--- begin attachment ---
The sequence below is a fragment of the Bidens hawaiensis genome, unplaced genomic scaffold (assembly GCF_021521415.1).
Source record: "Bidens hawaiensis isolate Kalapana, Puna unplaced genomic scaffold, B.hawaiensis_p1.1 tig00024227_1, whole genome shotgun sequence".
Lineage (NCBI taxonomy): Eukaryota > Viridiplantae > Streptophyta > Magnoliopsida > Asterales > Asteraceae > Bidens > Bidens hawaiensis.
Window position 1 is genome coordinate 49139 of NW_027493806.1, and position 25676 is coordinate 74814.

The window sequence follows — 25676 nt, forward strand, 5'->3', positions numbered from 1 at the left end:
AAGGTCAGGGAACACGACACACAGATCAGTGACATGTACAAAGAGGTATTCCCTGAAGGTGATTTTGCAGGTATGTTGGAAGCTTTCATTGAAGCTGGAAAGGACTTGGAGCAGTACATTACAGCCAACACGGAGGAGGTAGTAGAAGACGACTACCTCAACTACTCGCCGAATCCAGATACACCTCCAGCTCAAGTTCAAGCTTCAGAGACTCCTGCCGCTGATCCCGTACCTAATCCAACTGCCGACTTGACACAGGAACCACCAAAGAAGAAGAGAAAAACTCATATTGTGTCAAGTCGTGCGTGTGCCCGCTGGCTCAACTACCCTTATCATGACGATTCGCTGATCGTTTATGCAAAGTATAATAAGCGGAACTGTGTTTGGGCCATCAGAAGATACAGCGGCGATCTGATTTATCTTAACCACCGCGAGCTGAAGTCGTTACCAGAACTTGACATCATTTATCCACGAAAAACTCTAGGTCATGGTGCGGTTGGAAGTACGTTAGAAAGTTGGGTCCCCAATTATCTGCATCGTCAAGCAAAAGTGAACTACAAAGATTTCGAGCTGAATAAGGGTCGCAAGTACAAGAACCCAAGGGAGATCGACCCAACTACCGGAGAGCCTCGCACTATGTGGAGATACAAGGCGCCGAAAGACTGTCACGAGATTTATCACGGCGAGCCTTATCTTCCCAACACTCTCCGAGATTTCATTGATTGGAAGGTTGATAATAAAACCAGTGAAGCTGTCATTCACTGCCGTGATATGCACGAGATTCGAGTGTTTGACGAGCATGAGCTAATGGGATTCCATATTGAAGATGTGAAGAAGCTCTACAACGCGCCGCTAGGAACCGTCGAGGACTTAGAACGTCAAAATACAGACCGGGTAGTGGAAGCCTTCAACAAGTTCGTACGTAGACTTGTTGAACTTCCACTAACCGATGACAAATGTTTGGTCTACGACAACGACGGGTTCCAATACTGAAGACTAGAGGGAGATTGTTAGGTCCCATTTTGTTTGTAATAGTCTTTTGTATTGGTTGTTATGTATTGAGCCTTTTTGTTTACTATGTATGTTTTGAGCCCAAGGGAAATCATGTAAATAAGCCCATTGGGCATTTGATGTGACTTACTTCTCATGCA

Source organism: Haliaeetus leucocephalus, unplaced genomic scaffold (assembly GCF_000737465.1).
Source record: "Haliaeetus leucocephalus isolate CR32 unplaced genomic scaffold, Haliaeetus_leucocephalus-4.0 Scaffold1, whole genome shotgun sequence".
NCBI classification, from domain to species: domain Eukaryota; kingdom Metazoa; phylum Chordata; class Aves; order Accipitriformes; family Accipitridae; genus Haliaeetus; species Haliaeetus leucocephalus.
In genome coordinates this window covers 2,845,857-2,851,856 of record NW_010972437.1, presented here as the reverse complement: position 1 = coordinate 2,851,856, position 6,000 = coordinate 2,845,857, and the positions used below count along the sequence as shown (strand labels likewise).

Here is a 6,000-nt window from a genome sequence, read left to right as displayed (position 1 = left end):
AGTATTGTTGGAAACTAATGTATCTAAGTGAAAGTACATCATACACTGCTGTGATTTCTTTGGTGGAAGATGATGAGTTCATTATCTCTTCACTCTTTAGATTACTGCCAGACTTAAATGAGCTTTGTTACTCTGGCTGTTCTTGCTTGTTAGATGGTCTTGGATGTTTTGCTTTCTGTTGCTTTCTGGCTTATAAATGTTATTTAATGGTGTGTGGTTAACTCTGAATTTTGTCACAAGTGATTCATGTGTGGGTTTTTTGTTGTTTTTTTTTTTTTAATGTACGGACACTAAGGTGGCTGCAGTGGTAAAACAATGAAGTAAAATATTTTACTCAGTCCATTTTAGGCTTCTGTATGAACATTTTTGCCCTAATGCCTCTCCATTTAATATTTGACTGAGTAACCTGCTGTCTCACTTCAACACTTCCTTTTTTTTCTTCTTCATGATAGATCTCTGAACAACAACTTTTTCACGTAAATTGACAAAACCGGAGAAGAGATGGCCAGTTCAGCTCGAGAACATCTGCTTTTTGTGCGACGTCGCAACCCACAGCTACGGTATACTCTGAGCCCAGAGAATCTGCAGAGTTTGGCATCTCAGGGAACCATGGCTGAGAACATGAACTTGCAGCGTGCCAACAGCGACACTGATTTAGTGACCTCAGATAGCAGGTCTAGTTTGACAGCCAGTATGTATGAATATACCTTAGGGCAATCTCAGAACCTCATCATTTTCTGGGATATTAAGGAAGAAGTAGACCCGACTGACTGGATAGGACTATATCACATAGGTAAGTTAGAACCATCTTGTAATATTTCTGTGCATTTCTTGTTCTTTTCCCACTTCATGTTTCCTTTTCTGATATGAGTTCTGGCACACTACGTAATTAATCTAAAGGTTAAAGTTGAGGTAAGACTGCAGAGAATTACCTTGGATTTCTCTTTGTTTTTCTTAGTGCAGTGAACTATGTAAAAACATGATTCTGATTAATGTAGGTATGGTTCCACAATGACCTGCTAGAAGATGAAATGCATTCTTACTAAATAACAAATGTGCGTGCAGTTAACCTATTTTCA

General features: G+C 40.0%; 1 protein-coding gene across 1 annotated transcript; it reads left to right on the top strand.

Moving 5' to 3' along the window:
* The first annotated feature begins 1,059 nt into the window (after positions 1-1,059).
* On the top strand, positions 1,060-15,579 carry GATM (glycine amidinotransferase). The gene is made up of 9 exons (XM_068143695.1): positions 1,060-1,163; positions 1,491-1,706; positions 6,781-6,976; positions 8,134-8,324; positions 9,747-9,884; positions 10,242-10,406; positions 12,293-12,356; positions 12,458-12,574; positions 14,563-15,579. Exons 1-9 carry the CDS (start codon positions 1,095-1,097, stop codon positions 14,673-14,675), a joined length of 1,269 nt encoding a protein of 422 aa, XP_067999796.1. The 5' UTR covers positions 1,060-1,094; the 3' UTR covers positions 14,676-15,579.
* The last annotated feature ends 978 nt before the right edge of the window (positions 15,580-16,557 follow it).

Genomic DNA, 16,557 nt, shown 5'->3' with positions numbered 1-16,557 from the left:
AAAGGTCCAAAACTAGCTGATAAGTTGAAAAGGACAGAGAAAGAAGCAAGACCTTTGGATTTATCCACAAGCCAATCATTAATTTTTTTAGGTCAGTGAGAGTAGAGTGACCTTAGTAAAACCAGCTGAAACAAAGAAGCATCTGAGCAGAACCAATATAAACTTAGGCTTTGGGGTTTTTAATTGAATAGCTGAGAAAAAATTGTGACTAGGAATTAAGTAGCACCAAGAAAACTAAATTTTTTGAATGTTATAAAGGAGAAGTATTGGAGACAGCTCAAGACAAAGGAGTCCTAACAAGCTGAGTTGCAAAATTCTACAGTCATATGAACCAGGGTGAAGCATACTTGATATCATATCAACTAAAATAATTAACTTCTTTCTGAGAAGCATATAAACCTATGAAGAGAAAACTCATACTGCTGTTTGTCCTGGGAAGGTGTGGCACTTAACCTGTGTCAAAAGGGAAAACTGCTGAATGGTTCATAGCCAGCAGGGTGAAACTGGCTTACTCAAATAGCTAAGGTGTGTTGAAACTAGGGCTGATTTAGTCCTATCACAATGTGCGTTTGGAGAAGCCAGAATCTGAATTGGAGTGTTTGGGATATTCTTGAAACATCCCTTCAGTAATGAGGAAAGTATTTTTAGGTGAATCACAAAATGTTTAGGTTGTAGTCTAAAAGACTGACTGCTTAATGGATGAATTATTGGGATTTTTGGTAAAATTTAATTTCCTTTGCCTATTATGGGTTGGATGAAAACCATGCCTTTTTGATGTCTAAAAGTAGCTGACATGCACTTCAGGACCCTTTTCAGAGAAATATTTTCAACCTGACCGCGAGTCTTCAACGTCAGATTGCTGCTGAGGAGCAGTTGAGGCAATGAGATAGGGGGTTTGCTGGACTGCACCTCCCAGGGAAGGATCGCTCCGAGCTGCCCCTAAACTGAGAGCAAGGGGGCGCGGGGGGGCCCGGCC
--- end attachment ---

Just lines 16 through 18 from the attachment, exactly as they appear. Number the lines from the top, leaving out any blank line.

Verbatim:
* On the top strand, positions 1,060-15,579 carry GATM (glycine amidinotransferase). The gene is made up of 9 exons (XM_068143695.1): positions 1,060-1,163; positions 1,491-1,706; positions 6,781-6,976; positions 8,134-8,324; positions 9,747-9,884; positions 10,242-10,406; positions 12,293-12,356; positions 12,458-12,574; positions 14,563-15,579. Exons 1-9 carry the CDS (start codon positions 1,095-1,097, stop codon positions 14,673-14,675), a joined length of 1,269 nt encoding a protein of 422 aa, XP_067999796.1. The 5' UTR covers positions 1,060-1,094; the 3' UTR covers positions 14,676-15,579.
* The last annotated feature ends 978 nt before the right edge of the window (positions 15,580-16,557 follow it).

Genomic DNA, 16,557 nt, shown 5'->3' with positions numbered 1-16,557 from the left: